Microsoft Dynamic Systems Initiative Designed to Help IT Customers Manage their Data Centers

Bill Veghte, vice president of Microsofts Windows Server Division

Bill Veghte, vice president of Microsofts Windows Server Division

December 07, 2003

LAS VEGAS, Nev., December 8, 2003 — Today at the 22nd annual Gartner Datacenter Conference, Bill Veghte, corporate vice president of Microsofts Windows Server Group, discussed in a keynote address the future of Windows Server and the investment Microsoft is making in its Dynamic Systems Initiative to help customers reduce the complexity of their IT infrastructure. PressPass spoke with Veghte to learn more about some of the top IT issues Microsoft customers are facing today, and the long term commitment Microsoft has made to address them.

PressPass: What are the challenges organizations see in their data centers today?

Veghte: Three years ago, when Microsoft launched Windows 2000 Server, it was a very different economic environment. We were near the end of the dot com boom and companies were still spending IPO money freely. Today, the pendulum has swung, and cutting costs is a top priority.

IT professionals must manage two opposing forces every day: the need to do more – to build new solutions and handle larger workloads – and the need to do it with less cost, time and pain. We know that the growth of IT budgets are not keeping pace with demand for new applications and increasing operational costs.

Our Dynamic Systems Initiative efforts are focused on helping customers bring these two opposing forces in line. They need to roll out new applications while bringing down operational costs, and to do this, they need to think about taking costs out of the process across the entire lifecycle of the application. Through DSI, we are providing customers with solutions that can dramatically simplify and automate how they build, deploy and operate much more secure and reliable applications in their environment.

PressPass: IT administrators are being asked to increase efficiency and manage a diverse set of distributed systems while their budgets continue to erode how are businesses coping with these demands?

Veghte: IT budgets fall into two areas: what you spend to manage and support existing infrastructure, and whats left over that you can spend on new projects that move your business forward. Customers tell us that in an ideal world, they would like to be spending about 55 percent on maintaining their existing infrastructure, with 45 percent of their budgets directed towards new projects. But research and direct feedback from our customers tells us that today they are spending as much as 70 to 80 percent of their IT budgets to maintain existing systems. That doesnt leave them a lot left over to fund new projects. The driver behind this is the manual nature of IT operations today. Anywhere from 60 to 70 percent of tasks in the data center today are either completely manual or a combination of manual and homegrown script-driven. To reduce costs and yet still have resources to build new solutions, we need to provide applications that are created with an awareness of the data center requirements, a platform to automate how these applications are deployed and operated and management solutions that enable business policies to drive necessary changes in the underlying IT infrastructure with less human interaction.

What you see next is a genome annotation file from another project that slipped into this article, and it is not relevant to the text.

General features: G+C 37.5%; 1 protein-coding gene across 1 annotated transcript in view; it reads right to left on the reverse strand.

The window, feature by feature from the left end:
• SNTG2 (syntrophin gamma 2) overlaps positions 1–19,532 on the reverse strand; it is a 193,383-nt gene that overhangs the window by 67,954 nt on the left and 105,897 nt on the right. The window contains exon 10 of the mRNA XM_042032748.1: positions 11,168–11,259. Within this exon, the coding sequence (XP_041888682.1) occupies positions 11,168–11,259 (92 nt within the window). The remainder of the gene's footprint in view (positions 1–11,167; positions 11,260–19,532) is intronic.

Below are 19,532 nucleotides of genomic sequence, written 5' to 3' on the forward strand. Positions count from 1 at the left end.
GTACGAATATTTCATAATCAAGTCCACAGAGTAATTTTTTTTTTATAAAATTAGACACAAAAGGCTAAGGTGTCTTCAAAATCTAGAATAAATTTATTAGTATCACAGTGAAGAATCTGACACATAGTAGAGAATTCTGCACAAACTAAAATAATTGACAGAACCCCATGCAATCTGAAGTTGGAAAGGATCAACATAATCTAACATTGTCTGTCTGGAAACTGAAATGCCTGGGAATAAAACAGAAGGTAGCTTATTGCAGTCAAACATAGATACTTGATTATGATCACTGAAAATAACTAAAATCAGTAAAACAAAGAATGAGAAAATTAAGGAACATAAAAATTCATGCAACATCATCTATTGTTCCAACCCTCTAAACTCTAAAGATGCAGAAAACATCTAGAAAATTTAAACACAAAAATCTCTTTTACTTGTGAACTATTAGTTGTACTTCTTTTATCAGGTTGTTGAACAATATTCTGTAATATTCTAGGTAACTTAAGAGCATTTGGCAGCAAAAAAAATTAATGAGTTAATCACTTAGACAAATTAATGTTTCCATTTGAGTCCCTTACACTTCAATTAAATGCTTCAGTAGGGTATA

PressPass: How is Microsoft addressing the need for increased efficiency on the maintenance side?

Veghte: Really, customer pain falls into four main buckets: security, availability, migration and consolidation, and management. On security we hear, Help, Im drowning in patches. Our customers also want help designing high-availability systems with low total cost of ownership (TCO). And they need help moving to the most up-to-date platform while reducing the number of servers they have to administer. Businesses are looking to move beyond NT4 and the one app, one server model. Finally, customers ask us, Help me design and operate more manageable applications.

PressPass: What is Microsofts vision for addressing these challenges?

Veghte: Were investing billions of dollars in research and development to make IT professionals successful by providing an integrated platform that works well across the Windows Server System family, connects with heterogeneous environments and has a structure that easily accommodates next-generation products. We call this approach integrated innovation. Integrated innovation is the process by which we look broadly and holistically across out customers needs and deliver innovative solutions that work together.

The investments we are making as a part of the Dynamic Systems Initiative are a great example of how integrated innovation across our development tools and the entire Windows Server System will help address challenges that both operations and development face across the lifecycle of an application. By embedding knowledge of the system at design time and flowing that knowledge through the entire lifecycle of the system, were able to create solutions that result in reduced costs, improved reliability and increased responsiveness across the entire IT Infrastructure. This is important: were improving the management experience from design time to deployment to operations. How do you capture operational requirements? How do you provide requirements to development? How do you deploy distributed applications? How do you automate and centrally manage? Different questions, but the answer is the same: by choosing DSI solutions. Our approach with DSI has been to combine a strong, long-term vision for how these pieces all come together, with a solid set of near term deliverables that enable customers to start addressing these problems in their environment today.

PressPass: Can you provide an example of how DSI will impact the product design cycle?

Veghte: Sure. I can draw an analogy to the Design for Manufacturability movement. In the past, products were designed that could not be practically or efficiently produced or manufactured. The ease with which a product could be manufactured ultimately became the focus of the entire manufacturing industry.

In early product development cycles, only 8 percent of the total product budget was being spent by the time a product was designed. But those design decisions locked in 80 percent of the final cost of the product. The manufacturing industry learned from this and began to have production workers sit with the product design teams as they made design choices to ensure that manufacturing concerns were factored in. Companies developed a set of common methodologies, guidelines, and tools to aid this process.